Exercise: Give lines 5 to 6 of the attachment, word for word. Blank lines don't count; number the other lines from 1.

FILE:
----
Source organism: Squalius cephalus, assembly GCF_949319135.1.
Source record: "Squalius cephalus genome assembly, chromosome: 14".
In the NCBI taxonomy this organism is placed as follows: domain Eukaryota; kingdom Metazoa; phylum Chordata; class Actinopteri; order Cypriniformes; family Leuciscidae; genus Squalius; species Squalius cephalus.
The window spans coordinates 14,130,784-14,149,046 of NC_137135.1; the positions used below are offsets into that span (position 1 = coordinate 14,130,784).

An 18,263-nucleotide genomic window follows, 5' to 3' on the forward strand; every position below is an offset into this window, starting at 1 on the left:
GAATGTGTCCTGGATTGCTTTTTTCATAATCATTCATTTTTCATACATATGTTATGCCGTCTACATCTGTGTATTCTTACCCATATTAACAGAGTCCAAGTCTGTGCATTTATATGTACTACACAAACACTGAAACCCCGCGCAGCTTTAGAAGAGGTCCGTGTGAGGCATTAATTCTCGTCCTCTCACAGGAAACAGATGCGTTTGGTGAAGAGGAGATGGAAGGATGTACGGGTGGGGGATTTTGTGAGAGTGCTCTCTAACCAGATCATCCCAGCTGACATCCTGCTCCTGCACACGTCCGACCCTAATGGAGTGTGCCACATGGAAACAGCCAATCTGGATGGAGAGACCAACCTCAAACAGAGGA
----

An 18,263-nucleotide genomic window follows, 5' to 3' on the forward strand; every position below is an offset into this window, starting at 1 on the left:
GAATGTGTCCTGGATTGCTTTTTTCATAATCATTCATTTTTCATACATATGTTATGCCGTCTACATCTGTGTATTCTTACCCATATTAACAGAGTCCAAGTCTGTGCATTTATATGTACTACACAAACACTGAAACCCCGCGCAGCTTTAGAAGAGGTCCGTGTGAGGCATTAATTCTCGTCCTCTCACAGGAAACAGATGCGTTTGGTGAAGAGGAGATGGAAGGATGTACGGGTGGGGGATTTTGTGAGAGTGCTCTCTAACCAGATCATCCCAGCTGACATCCTGCTCCTGCACACGTCCGACCCTAATGGAGTGTGCCACATGGAAACAGCCAATCTGGATGGAGAGACCAACCTCAAACAGAGGA